Farming for a brighter future

How vegetable farming changed the life of a refugee family in Kalobeyei Settlement, Kenya

May 28, 2020 · 6 min read

As told to Christine Khavetsa

Hoda standing in front of the Kalobeyei farm, where she is one of 600 farmers tending the crops. Photo: WFP/Robert Eipa

“That Tuesday afternoon the sun was unusually hot. The lorry parked on a dusty road on what I came to learn is village 2 of Kalobeyei settlement in Kenya. My daughter carried a gunny sack. It contained rice, peas and vegetable oil, that was to be our food for the next two weeks. The door of the lorry swung open, I hopped out with my son tightly wrapped on my back, my other children hopped out of the truck as well. We offloaded our belongings, tied up in three large bedsheets. This strange and dry place was to be our home. My thoughts rushed back to life in Juba. I lived in a posh home in the outskirts of the town with my husband, our son and five daughters. Life was good until one day he left home never to come back. Some people say he went to Congo while others say he went to Khartoum. I know that he left never to return. He has never called me. Sometimes I think he got caught up in the war and died. I know that he is not coming back. This is why I sought refuge in Kalobeyei settlement with my six children,” Hoda Nyadwela Adam, 41, explains her transformative journey from South Sudan to the refugee settlement in Kalobeyei in Northern Kenya.

On arrival to Kalobeyei in 2016, the World Food Programme (WFP) provided Hoda and her family a food ration for two weeks, before she was registered for the monthly cash transfer ‘Bamba Chakula’.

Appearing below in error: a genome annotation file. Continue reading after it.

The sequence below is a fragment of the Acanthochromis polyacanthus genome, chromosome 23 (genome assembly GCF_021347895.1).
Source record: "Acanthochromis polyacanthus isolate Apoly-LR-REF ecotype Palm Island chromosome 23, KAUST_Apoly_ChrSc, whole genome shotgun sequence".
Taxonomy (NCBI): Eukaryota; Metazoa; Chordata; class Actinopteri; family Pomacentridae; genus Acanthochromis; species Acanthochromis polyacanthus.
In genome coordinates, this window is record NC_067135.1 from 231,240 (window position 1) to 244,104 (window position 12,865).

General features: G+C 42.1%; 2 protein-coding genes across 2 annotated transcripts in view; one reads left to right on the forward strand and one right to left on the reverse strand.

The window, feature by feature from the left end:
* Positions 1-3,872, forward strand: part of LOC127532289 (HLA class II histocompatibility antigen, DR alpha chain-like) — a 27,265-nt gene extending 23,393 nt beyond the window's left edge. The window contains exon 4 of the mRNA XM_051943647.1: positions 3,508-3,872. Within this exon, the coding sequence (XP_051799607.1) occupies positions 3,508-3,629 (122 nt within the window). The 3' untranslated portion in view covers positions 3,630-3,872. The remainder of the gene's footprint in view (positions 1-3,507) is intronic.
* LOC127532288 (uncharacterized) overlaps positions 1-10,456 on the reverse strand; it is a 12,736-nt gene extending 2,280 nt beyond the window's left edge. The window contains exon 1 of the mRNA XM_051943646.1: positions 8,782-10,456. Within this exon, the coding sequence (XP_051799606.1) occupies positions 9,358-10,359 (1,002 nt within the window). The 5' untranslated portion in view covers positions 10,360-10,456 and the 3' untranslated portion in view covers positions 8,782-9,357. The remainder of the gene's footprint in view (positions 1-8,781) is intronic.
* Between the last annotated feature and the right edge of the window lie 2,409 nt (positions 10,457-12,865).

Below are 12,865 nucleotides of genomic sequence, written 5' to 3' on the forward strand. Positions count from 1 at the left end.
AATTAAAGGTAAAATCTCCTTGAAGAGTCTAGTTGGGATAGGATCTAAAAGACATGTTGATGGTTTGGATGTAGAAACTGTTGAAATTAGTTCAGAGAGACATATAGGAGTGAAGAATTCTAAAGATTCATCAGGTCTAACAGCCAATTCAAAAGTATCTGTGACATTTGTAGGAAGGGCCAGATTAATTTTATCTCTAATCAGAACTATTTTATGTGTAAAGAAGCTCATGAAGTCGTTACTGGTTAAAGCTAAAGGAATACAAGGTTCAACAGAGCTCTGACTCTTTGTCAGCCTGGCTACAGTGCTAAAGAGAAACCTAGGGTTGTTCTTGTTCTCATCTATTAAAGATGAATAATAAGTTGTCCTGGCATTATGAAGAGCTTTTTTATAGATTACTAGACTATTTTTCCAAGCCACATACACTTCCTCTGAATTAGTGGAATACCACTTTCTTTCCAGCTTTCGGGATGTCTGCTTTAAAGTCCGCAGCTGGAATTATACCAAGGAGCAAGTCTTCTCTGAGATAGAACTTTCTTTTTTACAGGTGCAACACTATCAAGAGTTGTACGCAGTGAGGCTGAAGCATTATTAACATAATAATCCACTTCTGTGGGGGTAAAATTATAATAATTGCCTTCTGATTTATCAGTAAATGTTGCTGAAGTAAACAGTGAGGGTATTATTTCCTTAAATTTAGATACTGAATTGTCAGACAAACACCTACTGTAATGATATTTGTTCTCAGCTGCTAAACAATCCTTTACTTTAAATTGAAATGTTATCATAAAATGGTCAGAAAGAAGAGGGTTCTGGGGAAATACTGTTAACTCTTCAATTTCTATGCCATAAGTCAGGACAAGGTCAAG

“The cash assistance was not enough. My family would run out of food mid-month and I would be forced to take credit at the WFP-contracted traders to cater for my family’s need. The food would not last for the month because the market prices are quite high. At that time the fresh vegetables were very scarce in the market. They would come from Kitale [about 400 km from Kakuma] and by the time they arrived to the camps three days later, they would be withered, but at the same time, very expensive. Most of the time I would not even afford to buy vegetables, so we lived mainly on cereals, pulses and omena [small dried fish].”

Hoda tending crop at the Kalobeyei horticulture farm. Photo: WFP/Robert Eipa

WFP, with support from the European Union started activities in Kalobeyei to encourage people to produce their own food. Several water harvesting structures have been constructed to improve the livelihoods of both refugees and the host community — meeting the needs of farmers as well as livestock keepers.

In 2018, WFP constructed a water pan in Hoda’s neighbourhood making water available for agriculture. WFP also fenced a portion of land around the water pan to prevent animal and human interference. People were then allocated plots around the farm in June 2019.

“I was among the first refugees to embrace farming. I was assisted with a hoe, rake and seeds. I acquired several plots around the water pan and planted kales, spinach, tomatoes, okra, cowpea and jute mallow. Every day I wake up with a determination to work hard on my farm. I enjoy working on the farm because it gives me hope and a sense of purpose. Before I started farming, I used to feel empty. I did not like sitting at home all day long just waiting for WFP’s food ration. Now I feel that I have a choice and some control over what happens in my life.